Sacroiliac joint pain and dysfunction
Sacroiliac joint pain has received much attention recently in orthopaedic circles. New clinical research reveals that 20 to 40% of low back pain sufferers have pain sourced from the sacroiliac joint.
The healthy sacroilia
c joint only allows approximately 4-5 degrees of motion on each side, but the area is rich in nerve supply, receiving innervation from the upper lumbar spine all the way through to the bottom of the sacral (tailbone) joints. Patients who experience sacroiliac joint pain suffer from a significant challenge in their enjoyment of activities of daily living.
Increasing Interest in Orthopaedics
The September 2014 edition of Spinal News International features an article by Steven R. Garfin MD “Recognizing and Managing Sacroiliac Joint Pain”. In this article, Dr. Garfin reflects upon the increased research interest in sacroiliac joint pain and concludes “Despite the fact we have ignored the sacroiliac joint in the past, the literature strongly supports the concept that the sacroiliac joint is a pain generator and can be treated effectively with surgery.”
Use Your Hammer?
Both orthopaedic surgeons and chiropractors are no strangers to the Maslow’s hammer concept “I suppose it is tempting, if the only tool you have is a hammer, to treat everything as if it were a nail.”, with orthopaedic surgeons desiring to assist patients through their skills of surgical intervention and chiropractors considering every patient walking through their doors as a candidate for spinal adjustment or manipulation, however my experience over the past 34 years has been that the ability of conservative chiropractic treatment to succeed in the management of sacroiliac joint pain is legendary. Additionally, manipulation of the sacroiliac joints with new instrumentation allows for a significant increase in the objectivity of diagnosis along with the expeditious normalization of sacroiliac joint function and decrease of sacroiliac joint pain.
Traditionally, the diagnosis of sacroiliac joint pain includes a history with pain over the sacroiliac joint with activity or prolonged sitting. The examination rules out lumbar spine and hip joint sourced pain and relies upon three positive sacroiliac joint tests along with confirmatory sacroiliac joint injections under fluoroscopic control. The costs associated with just this diagnostic workup far exceeds a two week trial intervention in a chiropractic setting, and then add on the costs of surgery?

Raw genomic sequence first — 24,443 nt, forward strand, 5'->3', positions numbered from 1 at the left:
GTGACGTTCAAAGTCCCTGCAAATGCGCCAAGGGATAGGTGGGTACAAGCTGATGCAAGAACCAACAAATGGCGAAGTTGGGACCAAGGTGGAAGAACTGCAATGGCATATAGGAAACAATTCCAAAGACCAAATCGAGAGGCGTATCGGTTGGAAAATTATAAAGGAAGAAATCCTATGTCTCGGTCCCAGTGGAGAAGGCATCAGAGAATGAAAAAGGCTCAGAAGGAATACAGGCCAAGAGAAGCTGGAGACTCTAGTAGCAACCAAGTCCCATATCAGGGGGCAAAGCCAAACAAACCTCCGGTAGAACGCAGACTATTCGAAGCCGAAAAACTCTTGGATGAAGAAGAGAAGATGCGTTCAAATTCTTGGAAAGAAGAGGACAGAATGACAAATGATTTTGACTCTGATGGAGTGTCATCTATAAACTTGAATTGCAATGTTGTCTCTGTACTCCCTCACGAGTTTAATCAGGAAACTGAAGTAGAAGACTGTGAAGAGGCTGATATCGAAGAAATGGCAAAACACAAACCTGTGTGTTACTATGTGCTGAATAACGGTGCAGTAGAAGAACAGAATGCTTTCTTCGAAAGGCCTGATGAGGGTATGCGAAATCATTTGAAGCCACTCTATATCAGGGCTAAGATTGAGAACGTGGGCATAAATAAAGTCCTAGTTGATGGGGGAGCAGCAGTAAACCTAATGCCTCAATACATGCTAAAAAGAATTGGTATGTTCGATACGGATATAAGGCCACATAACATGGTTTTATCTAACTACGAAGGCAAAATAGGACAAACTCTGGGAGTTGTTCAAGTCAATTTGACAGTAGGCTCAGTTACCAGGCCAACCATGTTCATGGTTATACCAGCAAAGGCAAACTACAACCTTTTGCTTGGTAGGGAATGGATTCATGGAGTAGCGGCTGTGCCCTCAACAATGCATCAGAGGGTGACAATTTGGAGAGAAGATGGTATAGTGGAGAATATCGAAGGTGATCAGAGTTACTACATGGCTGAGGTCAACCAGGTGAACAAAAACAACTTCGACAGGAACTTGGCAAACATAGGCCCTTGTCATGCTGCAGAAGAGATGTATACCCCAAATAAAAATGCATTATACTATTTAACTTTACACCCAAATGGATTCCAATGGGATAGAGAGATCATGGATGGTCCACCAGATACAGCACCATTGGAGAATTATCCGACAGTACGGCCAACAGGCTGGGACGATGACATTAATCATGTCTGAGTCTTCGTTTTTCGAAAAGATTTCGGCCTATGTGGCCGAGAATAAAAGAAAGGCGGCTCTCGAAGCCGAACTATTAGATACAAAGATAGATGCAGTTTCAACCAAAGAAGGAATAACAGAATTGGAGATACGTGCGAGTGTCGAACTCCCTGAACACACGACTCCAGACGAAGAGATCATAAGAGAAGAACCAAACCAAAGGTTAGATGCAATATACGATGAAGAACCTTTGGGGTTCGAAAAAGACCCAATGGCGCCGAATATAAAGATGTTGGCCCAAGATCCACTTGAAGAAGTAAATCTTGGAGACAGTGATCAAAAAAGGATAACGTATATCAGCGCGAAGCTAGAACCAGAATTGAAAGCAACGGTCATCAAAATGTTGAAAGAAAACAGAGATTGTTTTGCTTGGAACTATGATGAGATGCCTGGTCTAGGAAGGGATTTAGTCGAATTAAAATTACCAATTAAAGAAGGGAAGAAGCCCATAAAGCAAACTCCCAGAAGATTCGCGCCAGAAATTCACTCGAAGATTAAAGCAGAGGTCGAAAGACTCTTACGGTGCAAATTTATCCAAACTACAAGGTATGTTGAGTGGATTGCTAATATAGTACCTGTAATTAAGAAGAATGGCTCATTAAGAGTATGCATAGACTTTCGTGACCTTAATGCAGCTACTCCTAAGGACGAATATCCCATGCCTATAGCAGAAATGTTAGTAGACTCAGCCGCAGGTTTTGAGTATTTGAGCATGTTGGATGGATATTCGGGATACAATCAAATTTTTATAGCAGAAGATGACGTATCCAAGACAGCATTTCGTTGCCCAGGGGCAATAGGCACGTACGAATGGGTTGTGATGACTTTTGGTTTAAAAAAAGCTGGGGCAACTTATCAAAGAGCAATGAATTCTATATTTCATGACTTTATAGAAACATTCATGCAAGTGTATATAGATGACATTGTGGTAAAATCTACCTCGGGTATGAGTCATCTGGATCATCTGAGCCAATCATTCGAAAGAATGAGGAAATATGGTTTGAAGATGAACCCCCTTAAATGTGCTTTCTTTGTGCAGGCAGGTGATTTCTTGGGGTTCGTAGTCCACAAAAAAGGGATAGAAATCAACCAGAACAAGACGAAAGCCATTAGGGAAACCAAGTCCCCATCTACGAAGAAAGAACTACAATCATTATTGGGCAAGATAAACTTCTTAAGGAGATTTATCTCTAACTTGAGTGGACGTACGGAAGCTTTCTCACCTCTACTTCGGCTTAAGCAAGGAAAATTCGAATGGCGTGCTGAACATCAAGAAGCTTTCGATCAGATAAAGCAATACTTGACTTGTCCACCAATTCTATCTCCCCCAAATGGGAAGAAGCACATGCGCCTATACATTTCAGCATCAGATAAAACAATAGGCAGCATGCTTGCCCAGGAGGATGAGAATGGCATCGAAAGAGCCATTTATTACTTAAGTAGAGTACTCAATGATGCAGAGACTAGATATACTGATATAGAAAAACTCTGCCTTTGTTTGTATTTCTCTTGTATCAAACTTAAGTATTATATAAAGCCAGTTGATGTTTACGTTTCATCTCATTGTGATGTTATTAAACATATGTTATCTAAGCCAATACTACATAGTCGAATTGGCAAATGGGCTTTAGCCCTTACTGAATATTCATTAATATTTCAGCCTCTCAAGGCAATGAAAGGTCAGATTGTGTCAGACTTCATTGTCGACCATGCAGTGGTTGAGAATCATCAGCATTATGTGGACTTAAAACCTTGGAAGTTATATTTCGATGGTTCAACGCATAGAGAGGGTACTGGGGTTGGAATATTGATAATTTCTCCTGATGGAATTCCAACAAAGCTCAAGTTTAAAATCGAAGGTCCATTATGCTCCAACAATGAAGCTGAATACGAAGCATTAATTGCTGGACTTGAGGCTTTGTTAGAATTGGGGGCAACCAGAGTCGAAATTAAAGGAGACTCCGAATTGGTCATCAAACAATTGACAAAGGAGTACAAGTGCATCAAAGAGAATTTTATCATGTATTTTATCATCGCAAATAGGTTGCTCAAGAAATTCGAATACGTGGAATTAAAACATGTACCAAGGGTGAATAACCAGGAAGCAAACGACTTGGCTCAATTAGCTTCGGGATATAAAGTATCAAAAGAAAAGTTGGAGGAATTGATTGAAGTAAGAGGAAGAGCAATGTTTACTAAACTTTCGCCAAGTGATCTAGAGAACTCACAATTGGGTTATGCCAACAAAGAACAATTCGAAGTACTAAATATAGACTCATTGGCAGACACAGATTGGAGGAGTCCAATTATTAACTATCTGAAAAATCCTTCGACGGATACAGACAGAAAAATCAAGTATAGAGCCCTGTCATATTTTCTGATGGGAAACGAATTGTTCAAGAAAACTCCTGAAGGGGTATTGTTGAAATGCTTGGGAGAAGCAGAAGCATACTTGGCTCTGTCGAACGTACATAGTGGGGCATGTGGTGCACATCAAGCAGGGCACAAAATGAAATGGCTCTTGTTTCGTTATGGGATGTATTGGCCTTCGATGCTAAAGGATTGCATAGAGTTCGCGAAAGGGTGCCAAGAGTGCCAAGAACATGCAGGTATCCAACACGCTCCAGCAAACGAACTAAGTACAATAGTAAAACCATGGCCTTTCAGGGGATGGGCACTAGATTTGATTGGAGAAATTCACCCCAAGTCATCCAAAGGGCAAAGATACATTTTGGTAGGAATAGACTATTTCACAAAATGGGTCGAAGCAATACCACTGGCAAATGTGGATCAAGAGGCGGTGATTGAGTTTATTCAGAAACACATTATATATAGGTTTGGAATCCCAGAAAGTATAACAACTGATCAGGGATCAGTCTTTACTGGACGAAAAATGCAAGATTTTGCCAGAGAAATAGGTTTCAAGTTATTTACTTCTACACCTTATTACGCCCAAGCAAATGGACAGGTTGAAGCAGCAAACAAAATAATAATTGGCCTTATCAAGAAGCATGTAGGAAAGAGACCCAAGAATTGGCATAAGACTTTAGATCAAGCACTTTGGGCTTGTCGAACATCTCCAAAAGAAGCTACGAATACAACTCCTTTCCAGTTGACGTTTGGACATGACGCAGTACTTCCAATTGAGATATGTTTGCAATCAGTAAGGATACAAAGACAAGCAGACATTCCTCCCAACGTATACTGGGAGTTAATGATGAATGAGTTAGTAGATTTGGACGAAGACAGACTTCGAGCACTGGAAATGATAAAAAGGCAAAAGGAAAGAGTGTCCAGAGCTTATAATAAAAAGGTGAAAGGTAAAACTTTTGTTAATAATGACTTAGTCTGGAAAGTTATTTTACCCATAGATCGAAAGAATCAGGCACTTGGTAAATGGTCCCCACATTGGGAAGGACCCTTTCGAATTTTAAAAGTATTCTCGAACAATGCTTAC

Interested in relief? Our chiropractor in Greenville, SC can help. Call Eastside Chiropractic, PA: 864-292-6777.
Why don’t more orthopedic surgeons consider a short term referral to a chiropractic provider for evaluation and management of sacroiliac joint pain? The answer is that here in Greenville SC some do, but the vast majority don’t because their training does not include chiropractic as a part of their management algorithm for the spine patient, or their experience with manipulation/mobilization may be jaundiced by poor experiences with physical therapists who may only sporadically manipulate and have limited training in the discipline. The busy life of an orthopedic surgeon doesn’t leave much time for investigating “alternative” methods of care, but my experience has shown that if a patient specifically asks about seeing a chiropractor, many surgeons are willing to oblige them rather than proceeding immediately to more invasive methods.
Sacroiliac joint pain has variable causes, ranging from simple postural dysfunction to long term arthritic/aging changes. The causes of sacroiliac joint pain have everything to do with whether chiropractic intervention can resolve or merely manage the condition. That being said, the ability for conservative chiropractic care to help a patient quickly restore their quality of life through simple and affordable joint mobilization warrants further consideration by orthopaedic physicians. So, to those orthopaedic doctors who have read this far…the next time a patient arrives at your office complaining of symptoms which indicate possible sacroiliac joint involvement, consider engaging a competent chiropractic physician for a trial intervention to co-manage the case. You may just open the door to a stream of referrals from the pragmatic chiropractor who understands that your “hammer” may be just right for the patient in his office who needs help from someone elses tool box.
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